January is here, with eyes that keenly glow, A frost-mailed warrior striding a shadowy steed of snow.

Excerpt from “The Masque of Months” by Edgar Fawcett

The days are short, The sun a spark, Hung thin between The dark and dark.

Fat snowy footsteps Track the floor. Milk bottles burst Outside the door.

The river is A frozen place Held still beneath The trees of lace.

The sky is low. The wind is gray. The radiator Purrs all day.

January by John Updike

Winter Symphony by Paul Nordoff. Performed by the Robert Whitney-Louisville Orchestra.

Photo Credit: FreeImages.com/ Emanuele Sardi

If you respond to this article, please:

Make sure your comments are germane to the topic; be concise in your reply; demonstrate respect for people and ideas whether you agree or disagree with them; and limit yourself to one comment per article, unless the author of the article directly engages you in further conversation. Comments that meet these criteria are welcome on the Spectrum Website. Comments that fail to meet these criteria will be removed.

This is a companion discussion topic for the original entry at http://spectrummagazine.org/node/7271

Fa-la-la-la-la-la-la-la-lah! <Body is invalid; try to be a little more descriptive>

1 Like

i love the phrase, “fat snowy footsteps”…that’s just what’s happening now as the kids trudge up my porch for their violin lessons…

and i love this symphony…i can’t say i’m familiar with paul nordoff, but he reminds me a bit of edward elgar - pure enjoyment of the journey, rather than getting from point A to point B efficiently…


Brings back memories when a kid.
When milk was delivered by delivery truck and drivers in quart bottles. They would be placed in a wood box on the porch. The cream would be at the top. On very cold days the liquid might freeze some, expand, and pop the lid with the frozen cream, which might be eaten before it had a chance to melt.

Radiators. LOL! This was the days when there was a boiler in the basement heating water in the pipes. Both in homes and apartment buildings. Before the days of central heat and air by electricity and/or gas.
There is one high rise apartment building near where I live that still have them. In the winter they charge the renters an extra $50 per month for heat to cover the cost of operating the system in the winter.

Frozen Rivers — this is only for cold northern states :blush: But in really olden days, it was big business sawing up the Ice, placing it in rooms and covered with straw to prevent melting, to keep things cool during parts of the summer.
I do remember as a kid seeing persons out on the frozen bay in Toledo [at times with cars] ice fishing. Some just sitting on a stool next to a hole. Others had a very small wooden building they sat in to keep out of the wind. Was quite popular as a winter “sport”. Once in a while one might see a sailing “boat” going over the ice. Or, perhaps several of them “racing” in the wind.

Kristan – speaking of Wood Stove. For 25 years, when I was at Laurelbrook we had a wood stove for heating. Two of the houses we lived in had fireplaces. So once in a while we would light a fire in them, turn off the lights in the evening, and just enjoy the glow from the fire for a couple of hours.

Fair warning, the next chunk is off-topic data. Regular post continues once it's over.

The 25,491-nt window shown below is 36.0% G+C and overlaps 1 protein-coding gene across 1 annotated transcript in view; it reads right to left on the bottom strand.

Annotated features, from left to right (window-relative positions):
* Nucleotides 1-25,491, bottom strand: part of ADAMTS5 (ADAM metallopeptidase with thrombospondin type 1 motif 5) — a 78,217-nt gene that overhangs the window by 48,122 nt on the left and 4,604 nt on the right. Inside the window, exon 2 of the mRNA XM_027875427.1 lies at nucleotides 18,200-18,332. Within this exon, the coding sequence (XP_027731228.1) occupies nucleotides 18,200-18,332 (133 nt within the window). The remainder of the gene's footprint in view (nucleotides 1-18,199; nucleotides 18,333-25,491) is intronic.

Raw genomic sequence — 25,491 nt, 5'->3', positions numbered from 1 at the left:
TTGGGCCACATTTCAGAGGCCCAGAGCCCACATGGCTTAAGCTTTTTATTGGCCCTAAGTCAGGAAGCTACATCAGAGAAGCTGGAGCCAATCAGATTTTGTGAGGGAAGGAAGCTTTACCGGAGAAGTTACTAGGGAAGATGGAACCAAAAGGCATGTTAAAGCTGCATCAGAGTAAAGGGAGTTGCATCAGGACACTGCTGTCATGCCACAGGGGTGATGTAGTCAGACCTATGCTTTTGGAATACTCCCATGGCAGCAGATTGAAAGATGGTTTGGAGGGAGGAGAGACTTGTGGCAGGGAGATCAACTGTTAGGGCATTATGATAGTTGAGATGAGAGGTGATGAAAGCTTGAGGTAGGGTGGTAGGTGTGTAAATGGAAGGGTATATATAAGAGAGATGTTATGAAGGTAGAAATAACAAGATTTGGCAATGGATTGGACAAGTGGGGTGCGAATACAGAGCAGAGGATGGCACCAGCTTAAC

We worked in the day time. Sometimes we would set a pot of beans on top of the wood stove when we left. and They would be done when we got back home in the evening. The wood stove made a great slow cooker.
The only problem with a wood stove was that it was impossible to maintain a completely smoke free environment all winter. So “spring cleaning” had to be done with drapes and carpet to get them back to original color. Wash windows. But those were just wood stove rituals.
Retiree friends of ours built a home there on a piece of land that had a slope to it. So had an entrance on ground level at the basement. They installed a wood stove in the basement with ducting to all the rooms in the home. And had central heat without the mess in the living quarters. They had a fireplace, but just used it for fun.


Hi Steve,

You have some great memories of cold climates! For those who are managing to merely tolerate winter in the upper parts of our country, it can go on forever. I think it is much better to find ways to embrace it. Learn to ski, snowboard, buy some snow machines, find out who goes ice fishing and join in for a day, learn to ice skate/play hockey, check out the cultural “goings on” in your area and take in a winter festival in a small town or big city, snowshoe, cross country ski, bonfires, sledding, snowtubing, etc. And be sure to get yourself a nice big woodstove to enjoy evenings and days at home. Between work and cold weather fun, the winter can really fly by, and one can almost be sad when it melts!!!

1 Like

No, don’t buy snow machines. They’re awfully noisy–one reason I moved away from Michigan.

Sleeping winter’s ether how do mere words wake the the Snow Queen fire lit darling passioned winter’s wildfire Laurelbrook wakes winter slumber kill ether found your Queen your soulmate, you in her, her in you, passioned frozen in Toledo.

Beautiful imagery. Lovely music to read the words by and to remember the old days of carefreeness and innocence…

Memories: growing up in the Cumberland Plateau, we had plenty of snow in January. At times our milk bottles from the local creamery did freeze. The iced river and ponds did provide needed recreation after a tough day in school.

No radiators. Just a fireplace and a wood stove.

Thanks for the warm memories on this cold January night.

1 Like